How to Verbally De-escalate Workplace Conflict
Jan Fox will get in front of a crowd and hold up a picture of the actress, Eva Longoria. While the picture has no meaning to her presentation, the name EVA represents her approach to verbal de-escalation. By showing the audience a picture of the actress it is more likely the audience will remember what the acronym stands for, she says.
Fox, author, speaker and founder of Fox Talks, shares her approach to EVA Empathy and using language in the face of workplace conflict.
E: In the face of an employee disagreement or argument, show empathy. Say, "I get it.", "I hear you." and "I know you're in a tough spot." After hearing those words people will probably keep talking, which in return gives the boss time to figure out what caused the situation, she says.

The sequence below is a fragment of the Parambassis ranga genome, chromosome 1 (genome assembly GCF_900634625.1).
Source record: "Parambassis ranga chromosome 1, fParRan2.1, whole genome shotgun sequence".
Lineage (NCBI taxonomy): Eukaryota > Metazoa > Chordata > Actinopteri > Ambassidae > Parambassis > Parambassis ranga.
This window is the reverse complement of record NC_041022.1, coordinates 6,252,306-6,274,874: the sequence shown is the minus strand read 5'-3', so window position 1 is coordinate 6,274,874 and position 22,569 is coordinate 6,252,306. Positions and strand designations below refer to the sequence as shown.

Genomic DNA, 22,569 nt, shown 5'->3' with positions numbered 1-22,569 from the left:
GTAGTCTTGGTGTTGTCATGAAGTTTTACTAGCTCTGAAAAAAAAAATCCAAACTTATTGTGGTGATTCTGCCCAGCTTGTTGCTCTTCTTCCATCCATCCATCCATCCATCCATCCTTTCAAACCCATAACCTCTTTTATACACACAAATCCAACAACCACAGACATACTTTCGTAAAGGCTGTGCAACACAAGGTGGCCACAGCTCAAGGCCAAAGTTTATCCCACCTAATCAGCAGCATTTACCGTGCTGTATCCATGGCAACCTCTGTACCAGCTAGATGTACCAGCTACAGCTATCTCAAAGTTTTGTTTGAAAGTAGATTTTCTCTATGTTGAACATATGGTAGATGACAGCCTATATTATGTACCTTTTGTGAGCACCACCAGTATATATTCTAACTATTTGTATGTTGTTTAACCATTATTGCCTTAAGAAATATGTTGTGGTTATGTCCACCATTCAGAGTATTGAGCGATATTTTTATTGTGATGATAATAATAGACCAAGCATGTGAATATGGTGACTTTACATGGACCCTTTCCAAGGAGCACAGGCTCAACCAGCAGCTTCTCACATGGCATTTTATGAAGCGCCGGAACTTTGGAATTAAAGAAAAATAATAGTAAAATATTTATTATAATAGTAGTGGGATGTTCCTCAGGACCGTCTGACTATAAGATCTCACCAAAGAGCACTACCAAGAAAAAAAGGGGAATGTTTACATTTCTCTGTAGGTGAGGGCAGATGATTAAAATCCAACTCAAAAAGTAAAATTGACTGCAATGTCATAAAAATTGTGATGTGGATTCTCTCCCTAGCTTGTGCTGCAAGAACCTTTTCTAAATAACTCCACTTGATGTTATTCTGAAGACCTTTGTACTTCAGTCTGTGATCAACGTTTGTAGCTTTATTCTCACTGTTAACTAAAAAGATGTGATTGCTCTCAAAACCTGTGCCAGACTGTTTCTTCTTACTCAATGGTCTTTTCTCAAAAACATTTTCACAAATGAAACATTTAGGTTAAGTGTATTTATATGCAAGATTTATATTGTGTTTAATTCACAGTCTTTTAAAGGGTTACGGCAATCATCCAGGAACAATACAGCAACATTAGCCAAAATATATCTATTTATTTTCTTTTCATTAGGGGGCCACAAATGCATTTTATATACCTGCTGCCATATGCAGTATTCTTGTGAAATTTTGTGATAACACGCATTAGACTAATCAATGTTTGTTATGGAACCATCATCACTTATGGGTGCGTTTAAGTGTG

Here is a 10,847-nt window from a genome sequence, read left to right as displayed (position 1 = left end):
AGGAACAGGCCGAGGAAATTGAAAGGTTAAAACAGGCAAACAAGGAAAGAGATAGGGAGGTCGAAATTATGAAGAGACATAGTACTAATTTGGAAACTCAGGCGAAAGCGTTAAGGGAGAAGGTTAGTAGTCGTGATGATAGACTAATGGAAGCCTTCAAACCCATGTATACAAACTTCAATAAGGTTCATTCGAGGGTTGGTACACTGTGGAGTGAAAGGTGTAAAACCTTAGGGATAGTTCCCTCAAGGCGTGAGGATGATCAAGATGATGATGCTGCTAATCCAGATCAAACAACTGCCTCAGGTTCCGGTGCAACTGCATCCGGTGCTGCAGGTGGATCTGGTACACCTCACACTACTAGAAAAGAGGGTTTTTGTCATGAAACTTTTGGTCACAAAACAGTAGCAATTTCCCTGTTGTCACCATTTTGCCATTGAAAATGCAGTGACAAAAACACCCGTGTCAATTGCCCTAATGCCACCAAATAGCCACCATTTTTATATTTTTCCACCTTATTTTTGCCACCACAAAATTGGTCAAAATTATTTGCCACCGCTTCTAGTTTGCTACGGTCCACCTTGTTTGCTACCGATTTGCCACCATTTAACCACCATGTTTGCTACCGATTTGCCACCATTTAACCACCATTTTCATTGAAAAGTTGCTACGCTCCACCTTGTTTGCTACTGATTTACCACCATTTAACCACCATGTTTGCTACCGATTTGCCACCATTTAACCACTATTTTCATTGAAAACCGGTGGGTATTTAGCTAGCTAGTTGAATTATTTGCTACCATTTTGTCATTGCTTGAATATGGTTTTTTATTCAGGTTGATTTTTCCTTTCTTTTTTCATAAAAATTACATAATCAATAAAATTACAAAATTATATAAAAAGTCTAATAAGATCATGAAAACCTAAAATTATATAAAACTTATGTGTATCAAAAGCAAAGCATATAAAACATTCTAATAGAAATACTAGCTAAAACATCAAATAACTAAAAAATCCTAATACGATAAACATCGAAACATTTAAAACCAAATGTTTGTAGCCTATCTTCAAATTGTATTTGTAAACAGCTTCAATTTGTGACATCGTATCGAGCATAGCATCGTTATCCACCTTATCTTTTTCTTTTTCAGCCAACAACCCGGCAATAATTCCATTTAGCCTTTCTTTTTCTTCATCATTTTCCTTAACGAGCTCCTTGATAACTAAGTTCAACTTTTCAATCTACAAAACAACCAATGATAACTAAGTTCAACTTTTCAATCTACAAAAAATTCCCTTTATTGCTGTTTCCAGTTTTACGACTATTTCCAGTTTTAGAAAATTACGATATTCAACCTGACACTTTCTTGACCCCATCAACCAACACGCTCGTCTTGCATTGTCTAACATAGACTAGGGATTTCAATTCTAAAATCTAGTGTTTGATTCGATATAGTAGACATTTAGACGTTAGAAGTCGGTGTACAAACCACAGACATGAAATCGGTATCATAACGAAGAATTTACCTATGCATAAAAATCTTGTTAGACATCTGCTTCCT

V: The next step for the boss is for the boss to show his or her own vulnerability, Fox says. Share an example of a time that shows your own vulnerability, she says. Say, "I've been there." or "I couldn't get along with my boss either."
A: The third step is advocacy. The last step is to say, "Look, we're on the right track to a resolution." and "I understand more now so we can figure this out."
To learn more about verbal de-escalation techniques read the upcoming Idea Shop story in FenderBender's November issue.